This morning I was subjected to some awful customer service by the Northern Rail staff at Manchester Piccadilly. On this occasion I decided to stand up and be counted and have written a letter of complaint. (See below) This is the start of what I consider to be a ‘war of words’ and I shall keep you all updated as to my progress. I would love to hear from anyone who has similar issues with Northern Rail, so please let me know in the comments below.
21st January 2013
To whomsoever it may concern,
first of all, I would like to say that I use your service regularly and in general I’m not the type to complain. When your trains are cancelled or late, (which is more frequent than I think is reasonable), I don’t complain. When your trains are filthy or stifling hot, I don’t complain. When you replace our usual train with a 2 carriage train, forcing all passengers to get uncomfortably close to each other, I don’t complain. However on this occasion you have pushed it too far and my complaint will be vehement and relentless until I get an apology.
Let me set the scene: It’s a cold January morning; snow listlessly drifts through the air. I arrive at Mauldeth Rd station at the usual time of 7:25 to buy my ticket. As I approach the ticket office I can see that the lights are on, but no one is home. Whether your member of staff was having a smoke break, on the toilet, or practicing his favourite Kylie Minogue dance routine, is no concern of mine. Either way, he was not there to help with my purchase of a ticket. Unfortunately I was unprepared for this eventuality and was not carrying a bank card to use your ticket machine. In my innocence, I thought to myself, no problem, I’ll buy a ticket on the train.” At this point I would like to point out that I have been forced to buy a ticket on the train in the past, most often due to your ticket office being closed. On occasions when this has happened, I have had no problems, hence my surprise this morning.
On the train I looked around for the ticket conductor and after a few minutes saw him ambling down the carriage. I approached him to ask to buy a ticket, as did a few other passengers, to be somewhat rudely told to buy a ticket at the station. Ok, no problem I thought, and subsequently sat back down, comfortably unaware of what was to happen once I got to the station.
Arriving at the station, I hurried in front of the crowd to buy a ticket from the conductor on the platform. Money in hand, I approached and duly requested to buy a ticket. The conductor asked where I had come from, to which I replied, “from Mauldeth Rd please”. To my surprise he sternly said “wait there one moment.” In a moment, I was approached by another stern gentleman who informed me that he was a revenue protection officer. This is where my story takes a turn for the worst.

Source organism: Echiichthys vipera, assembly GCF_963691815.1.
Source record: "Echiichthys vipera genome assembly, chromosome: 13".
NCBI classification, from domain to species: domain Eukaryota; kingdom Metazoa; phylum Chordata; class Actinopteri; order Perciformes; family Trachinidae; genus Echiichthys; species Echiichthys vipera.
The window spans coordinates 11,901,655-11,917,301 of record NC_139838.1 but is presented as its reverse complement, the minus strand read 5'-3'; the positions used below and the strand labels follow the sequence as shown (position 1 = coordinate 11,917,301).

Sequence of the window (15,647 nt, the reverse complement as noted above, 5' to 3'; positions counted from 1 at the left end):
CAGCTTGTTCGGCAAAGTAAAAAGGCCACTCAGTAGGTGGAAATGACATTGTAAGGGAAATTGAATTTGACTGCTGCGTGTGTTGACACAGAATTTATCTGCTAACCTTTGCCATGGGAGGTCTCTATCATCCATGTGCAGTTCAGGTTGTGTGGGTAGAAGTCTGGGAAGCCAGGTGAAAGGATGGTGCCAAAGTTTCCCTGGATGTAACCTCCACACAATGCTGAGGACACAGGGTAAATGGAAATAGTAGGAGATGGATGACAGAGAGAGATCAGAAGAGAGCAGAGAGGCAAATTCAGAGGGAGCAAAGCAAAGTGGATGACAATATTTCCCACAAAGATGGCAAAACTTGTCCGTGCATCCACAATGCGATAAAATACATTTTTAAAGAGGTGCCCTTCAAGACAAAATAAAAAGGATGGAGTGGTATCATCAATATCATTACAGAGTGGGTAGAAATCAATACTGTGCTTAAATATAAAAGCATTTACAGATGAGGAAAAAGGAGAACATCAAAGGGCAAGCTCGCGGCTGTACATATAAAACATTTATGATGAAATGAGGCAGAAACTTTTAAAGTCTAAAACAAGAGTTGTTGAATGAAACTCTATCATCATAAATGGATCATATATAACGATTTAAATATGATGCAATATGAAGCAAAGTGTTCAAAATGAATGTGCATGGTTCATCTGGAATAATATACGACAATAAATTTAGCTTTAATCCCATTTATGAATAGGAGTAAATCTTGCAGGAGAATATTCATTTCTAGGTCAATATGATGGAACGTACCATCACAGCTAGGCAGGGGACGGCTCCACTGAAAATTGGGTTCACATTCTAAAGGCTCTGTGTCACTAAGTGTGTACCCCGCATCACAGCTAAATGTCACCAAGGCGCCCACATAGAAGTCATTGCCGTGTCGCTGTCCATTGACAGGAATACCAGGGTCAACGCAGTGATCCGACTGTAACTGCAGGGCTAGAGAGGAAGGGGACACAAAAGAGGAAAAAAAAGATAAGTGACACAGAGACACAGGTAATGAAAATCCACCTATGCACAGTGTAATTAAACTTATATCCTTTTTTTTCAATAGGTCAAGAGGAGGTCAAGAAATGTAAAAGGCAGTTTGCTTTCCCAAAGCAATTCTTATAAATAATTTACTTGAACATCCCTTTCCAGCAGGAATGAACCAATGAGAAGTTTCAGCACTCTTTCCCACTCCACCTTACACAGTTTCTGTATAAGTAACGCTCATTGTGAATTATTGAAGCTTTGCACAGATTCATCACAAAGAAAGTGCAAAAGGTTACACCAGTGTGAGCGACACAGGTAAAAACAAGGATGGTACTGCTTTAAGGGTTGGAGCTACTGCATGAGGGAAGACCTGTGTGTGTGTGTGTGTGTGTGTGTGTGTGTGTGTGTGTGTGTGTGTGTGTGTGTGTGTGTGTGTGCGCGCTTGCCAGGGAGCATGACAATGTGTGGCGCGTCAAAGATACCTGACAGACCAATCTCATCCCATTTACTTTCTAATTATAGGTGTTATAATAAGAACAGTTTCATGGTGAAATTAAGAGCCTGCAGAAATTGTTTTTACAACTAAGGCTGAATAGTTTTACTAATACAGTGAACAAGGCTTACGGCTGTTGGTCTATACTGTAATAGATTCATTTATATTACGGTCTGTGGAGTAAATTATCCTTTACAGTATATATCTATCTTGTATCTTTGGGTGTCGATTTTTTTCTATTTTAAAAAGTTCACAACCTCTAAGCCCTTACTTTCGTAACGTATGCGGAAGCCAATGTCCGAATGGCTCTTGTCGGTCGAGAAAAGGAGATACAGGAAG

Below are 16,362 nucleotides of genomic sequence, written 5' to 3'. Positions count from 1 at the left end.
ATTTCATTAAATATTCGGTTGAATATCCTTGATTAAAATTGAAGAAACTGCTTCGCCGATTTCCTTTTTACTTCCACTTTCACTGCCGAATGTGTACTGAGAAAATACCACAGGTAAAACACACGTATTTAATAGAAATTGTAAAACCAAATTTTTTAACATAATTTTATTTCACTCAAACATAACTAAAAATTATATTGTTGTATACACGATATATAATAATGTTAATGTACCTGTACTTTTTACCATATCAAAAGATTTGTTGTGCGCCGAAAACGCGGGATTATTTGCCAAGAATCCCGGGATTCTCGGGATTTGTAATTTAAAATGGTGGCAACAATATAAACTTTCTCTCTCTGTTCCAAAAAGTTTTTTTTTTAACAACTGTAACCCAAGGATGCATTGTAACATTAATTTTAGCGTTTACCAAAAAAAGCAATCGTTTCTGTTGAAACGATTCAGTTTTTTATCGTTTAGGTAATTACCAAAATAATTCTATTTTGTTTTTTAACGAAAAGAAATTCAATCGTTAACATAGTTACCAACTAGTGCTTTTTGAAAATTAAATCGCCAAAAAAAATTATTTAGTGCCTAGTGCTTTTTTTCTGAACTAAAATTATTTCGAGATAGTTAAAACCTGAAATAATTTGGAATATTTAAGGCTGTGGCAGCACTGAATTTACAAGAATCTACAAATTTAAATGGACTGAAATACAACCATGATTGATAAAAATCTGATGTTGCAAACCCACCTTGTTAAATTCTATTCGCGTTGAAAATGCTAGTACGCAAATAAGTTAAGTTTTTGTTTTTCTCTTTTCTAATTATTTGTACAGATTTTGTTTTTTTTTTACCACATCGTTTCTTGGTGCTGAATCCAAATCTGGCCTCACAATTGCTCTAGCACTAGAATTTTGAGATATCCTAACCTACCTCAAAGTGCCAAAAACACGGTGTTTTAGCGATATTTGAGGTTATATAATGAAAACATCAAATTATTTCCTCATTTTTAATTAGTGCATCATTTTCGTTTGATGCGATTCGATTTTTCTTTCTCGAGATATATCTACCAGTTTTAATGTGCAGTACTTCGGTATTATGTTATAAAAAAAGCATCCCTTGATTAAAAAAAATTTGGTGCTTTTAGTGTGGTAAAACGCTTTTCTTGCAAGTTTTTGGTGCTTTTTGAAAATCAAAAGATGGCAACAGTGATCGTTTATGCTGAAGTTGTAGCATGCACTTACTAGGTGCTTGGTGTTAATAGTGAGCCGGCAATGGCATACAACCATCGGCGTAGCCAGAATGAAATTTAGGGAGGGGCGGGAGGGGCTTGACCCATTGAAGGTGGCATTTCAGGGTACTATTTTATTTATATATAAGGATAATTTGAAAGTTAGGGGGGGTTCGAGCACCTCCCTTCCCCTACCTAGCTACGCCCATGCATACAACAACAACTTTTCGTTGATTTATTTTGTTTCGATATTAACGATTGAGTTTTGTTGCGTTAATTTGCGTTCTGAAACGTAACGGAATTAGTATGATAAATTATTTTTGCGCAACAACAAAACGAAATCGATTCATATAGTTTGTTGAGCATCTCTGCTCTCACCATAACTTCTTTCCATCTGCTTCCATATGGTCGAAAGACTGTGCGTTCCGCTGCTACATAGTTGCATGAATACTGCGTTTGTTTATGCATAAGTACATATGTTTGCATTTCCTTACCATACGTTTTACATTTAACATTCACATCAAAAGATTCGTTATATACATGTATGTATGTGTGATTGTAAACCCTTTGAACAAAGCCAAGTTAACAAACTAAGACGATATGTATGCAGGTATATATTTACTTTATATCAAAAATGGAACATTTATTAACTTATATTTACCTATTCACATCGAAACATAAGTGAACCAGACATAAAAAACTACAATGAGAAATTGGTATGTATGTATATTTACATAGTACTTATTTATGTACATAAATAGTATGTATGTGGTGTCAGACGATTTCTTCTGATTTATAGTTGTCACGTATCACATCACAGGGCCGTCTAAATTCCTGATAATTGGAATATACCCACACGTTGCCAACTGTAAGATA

Over the next 10 minutes I was treated like a common criminal at the hands of your revenue protection officer. I was told that as Mauldeth Rd was a manned station, I would have to pay the full standard fare and fill out a “Failure to purchase” form. Your revenue protection officer was unable to listen to my mitigating circumstances and made it quite clear that it was my fault, even though your member of staff was not present at the station.
I was then informed that I would have to pay the full fare for my journey, which amounts to £2.30. Again, cash in hand I tried to pay for my fare to be told that the only way I could pay the fare was by cheque or postal order. Cheque or postal order, are you kidding me? What decade are you living in? Who in the hell has a cheque book anymore? I have now been forced to go to the post office and buy a postal order, for which I was charged 50p for the privilege. I was also forced to buy an envelope and a 2nd class stamp. Not only that but you have wasted over 10 minutes of my time at the station, 20 minutes walking and queuing in the post office, and 20 minutes writing this letter. For the sake of argument let’s round it up to an hour of my time that you have now wasted.
As an adviser and social media consultant I charge a minimum of £20 an hour. So, if we add up the total cost of your unhelpful and quite frankly aggressive campaign, you have cost me £23.30. (For a breakdown of the costs see below)
£2.30 – Standard fare for my journey
£0.50 – Postal order charge
£0.50 – Second class stamp
£20 – Fee for my time
I am unwilling to let this go and want an honest apology from yourselves and remuneration for the costs that I have incurred. For your information, I shall be sending this complaint to your customer relations team and I shall be blogging and tweeting about this online.
I understand that you are trying to encourage payment of fares but the only thing this has encouraged me to do, is to use the bus instead. I do hope to hear from you soon and I hope that we can deal with this issue swiftly and in a professional manner.